For theatre... online, non-professional, amateur
Around the World in Eighty Days

Around the World in Eighty Days

In all honesty I don’t expect to walk a mile from my south London home and find a 5-star show in a local park. But a five-star rating means one of the best examples of a show of its type that the reviewer has ever seen – and that’s precisely what this is. Complete with sparky plot, imaginative promenade staging, a four-piece live band, gentle inclusion of topical issues and a show case for the skills of five fine, immaculately directed actors, it is an outstanding piece of work.

Loosely based (adapted by Jonathan Kaufman, who also directs, and Jane Walker) on Jules Verne’s 1873 novel this version of Around the World in Eighty Days gives us Phineas Fogg (Hjalmar Norden – excellent) taking a bet for £20,000 for his friends at the Reform Club and then setting off on his global circumnavigation with his servant Passepartout. In this show – stroke of genius –  Passpartout is played by the charismatic, Jimand Allotey and reworked as a very French woman in disguise fighting the establishment because she’s an inventor and wants to be recognised.   Once they reach India, of course there’s also a subtext about colonisation and tiger hunting – which is picked up again in California when they encounter the Navajo. It’s neatly done and seamless and feels absolutely right for now.

William Hastings delights in a whole raft of roles including the dim but determined Inspector Fix who thinks Fogg is a bank robber and pursues him. I also enjoyed his utterly ghastly tiger-shooting Cromarty. Lana Eyre plays Miss Lily, a Shanghai woman on the make, among other roles all with aplomb, and Deborah Chatterjee finds real dignity and humour in Rani, the Indian Queen who becomes Fogg’s love interest, as well as captaining a ship in trouble and being a suitably tiresome Hooray Henry at the Reform Club.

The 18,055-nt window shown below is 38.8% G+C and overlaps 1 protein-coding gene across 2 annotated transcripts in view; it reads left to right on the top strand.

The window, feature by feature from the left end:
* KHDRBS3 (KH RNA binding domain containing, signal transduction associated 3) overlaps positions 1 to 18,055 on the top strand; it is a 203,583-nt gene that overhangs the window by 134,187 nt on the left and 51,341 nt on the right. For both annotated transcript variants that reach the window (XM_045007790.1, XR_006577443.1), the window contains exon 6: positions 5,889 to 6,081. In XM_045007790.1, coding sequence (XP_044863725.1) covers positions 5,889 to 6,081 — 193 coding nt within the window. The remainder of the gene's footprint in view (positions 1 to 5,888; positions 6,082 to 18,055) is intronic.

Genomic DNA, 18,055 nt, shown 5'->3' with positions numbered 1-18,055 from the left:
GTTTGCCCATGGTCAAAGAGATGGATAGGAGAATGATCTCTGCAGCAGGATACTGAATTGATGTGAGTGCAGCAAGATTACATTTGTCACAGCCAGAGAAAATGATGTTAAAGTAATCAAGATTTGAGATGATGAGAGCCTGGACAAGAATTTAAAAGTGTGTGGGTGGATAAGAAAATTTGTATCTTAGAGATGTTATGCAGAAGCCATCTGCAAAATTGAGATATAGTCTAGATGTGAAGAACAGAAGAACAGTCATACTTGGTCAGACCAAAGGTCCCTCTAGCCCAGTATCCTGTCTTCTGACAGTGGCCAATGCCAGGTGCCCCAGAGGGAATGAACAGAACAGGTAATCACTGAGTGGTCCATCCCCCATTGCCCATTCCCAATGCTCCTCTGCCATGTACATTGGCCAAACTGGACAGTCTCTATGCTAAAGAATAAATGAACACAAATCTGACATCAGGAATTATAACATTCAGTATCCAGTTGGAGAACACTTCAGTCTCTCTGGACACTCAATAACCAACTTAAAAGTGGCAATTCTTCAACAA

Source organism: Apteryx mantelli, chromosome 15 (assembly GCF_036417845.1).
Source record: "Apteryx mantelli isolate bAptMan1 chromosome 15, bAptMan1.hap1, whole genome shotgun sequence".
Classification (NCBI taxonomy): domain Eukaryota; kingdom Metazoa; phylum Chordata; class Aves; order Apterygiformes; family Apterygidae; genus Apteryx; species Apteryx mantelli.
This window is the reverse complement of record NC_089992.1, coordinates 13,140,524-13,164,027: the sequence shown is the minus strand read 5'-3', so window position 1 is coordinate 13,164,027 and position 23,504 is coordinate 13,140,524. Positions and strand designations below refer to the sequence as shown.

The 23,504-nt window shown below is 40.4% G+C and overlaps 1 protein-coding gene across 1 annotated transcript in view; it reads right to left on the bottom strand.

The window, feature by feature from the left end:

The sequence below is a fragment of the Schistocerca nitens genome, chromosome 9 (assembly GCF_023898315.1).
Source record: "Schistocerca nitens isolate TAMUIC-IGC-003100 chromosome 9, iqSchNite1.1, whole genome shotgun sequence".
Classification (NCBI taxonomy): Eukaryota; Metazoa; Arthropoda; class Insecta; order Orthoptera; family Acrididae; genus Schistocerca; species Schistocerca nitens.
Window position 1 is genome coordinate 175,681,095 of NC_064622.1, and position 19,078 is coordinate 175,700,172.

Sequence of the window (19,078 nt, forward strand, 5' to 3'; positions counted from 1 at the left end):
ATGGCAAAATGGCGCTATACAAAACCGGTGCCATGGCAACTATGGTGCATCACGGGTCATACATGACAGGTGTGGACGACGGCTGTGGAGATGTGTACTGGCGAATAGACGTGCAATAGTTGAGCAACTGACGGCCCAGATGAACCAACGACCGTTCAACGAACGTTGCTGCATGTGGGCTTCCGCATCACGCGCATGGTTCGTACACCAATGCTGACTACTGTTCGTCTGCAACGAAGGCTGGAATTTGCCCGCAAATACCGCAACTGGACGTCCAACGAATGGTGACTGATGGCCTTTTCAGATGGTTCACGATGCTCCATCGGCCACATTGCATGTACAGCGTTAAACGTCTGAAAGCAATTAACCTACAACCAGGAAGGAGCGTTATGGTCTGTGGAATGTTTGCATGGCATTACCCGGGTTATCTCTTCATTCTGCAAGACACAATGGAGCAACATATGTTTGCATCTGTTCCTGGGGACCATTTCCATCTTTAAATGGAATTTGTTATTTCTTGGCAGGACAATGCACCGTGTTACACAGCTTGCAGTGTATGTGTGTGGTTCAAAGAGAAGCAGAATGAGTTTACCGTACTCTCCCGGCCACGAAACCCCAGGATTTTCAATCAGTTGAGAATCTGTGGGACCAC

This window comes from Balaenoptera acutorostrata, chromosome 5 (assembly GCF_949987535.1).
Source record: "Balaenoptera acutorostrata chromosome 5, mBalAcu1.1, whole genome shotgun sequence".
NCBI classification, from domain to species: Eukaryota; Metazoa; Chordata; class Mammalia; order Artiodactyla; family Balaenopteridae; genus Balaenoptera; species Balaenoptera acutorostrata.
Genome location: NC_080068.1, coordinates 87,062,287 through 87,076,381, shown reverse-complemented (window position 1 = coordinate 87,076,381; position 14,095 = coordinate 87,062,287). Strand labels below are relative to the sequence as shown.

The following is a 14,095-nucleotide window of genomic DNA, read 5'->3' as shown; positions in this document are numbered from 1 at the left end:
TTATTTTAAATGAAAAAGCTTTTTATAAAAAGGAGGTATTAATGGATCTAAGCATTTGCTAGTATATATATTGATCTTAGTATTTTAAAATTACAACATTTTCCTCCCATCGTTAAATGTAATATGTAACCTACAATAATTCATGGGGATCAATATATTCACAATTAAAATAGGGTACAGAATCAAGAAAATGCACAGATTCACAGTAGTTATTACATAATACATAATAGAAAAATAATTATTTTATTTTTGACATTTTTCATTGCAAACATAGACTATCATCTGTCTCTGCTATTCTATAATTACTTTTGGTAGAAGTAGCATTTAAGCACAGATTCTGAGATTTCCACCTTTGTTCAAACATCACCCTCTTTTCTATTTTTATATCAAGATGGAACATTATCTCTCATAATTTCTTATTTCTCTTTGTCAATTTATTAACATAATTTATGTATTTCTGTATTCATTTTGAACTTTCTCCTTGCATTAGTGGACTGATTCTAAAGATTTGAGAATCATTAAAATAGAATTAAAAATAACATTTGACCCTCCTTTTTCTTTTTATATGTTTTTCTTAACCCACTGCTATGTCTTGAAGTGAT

It’s a show full of strong staging ideas too. When Fogg and Passepartou cross the channel by balloon there’s a simple box they get into and walk it while the balloon is held aloft over the wall behind them. Similar witty ingenuity gets them across the Indian Ocean on a steamer and from San Francisco to New York by train.

The old bowling green in Mayow Park is a large square grassy space accessed by steps down and with a wide ledge (originally for spectators?)  – effectively an integral stage around its edge. This show is staged in four different parts of the green so that each site represents a place. On two corners are tents which act as “tiring houses” for all those quick changes.  You really couldn’t make better use of the space.

And as if that weren’t enough the four piece band Red, Hot and Blue are there sounding like the Temperance Seven (oh how  I love a farty sousaphone – bravo Marc Easener). They don different hats in different countries and play appropriate music such as “Those Magnificent Men in Their Flying Machines” for the Channel crossing,  “Nellie the Elephant” for a gorgeous two person pachyderm in India, “The Stars and Stripes” for arrival in the USA and so on. They also provide sound effects such as Big Ben in London or the train in the USA where they also form part of it. And trumpeter, Peter Leonard does a witty little mime appearance as Queen Victoria.

Yes, it’s a very special show. There are four more performances. Get there if you possibly can and take the family with you. It really does work for any age.

  • : admin
  • : 03/08/2021
A Midsummer Night’s Dream

A Midsummer Night’s Dream

A Midsummer Night’s Dream is so familiar that you might think that there’s not much scope left for originality. You’d be wrong as this interesting and highly competent production shows. Yes, why not have Demetrius and Lysander physically scrapping at the back like schoolboys during Egeus’s tiresome fulminations? Why not set the Rude Mechanicals’ burgomask to a clumpy accelerating version of the clog dance from La Fille Mal Garde with the three couples joining in? Why not put the Mechanicals in identifier placards for Pyramus and Thisbe so that they further subvert their own play? And those are just examples.  Directorial good ideas show up in nearly every scene – possibly because it is, unusually, directed by a quartet rather than by an individual.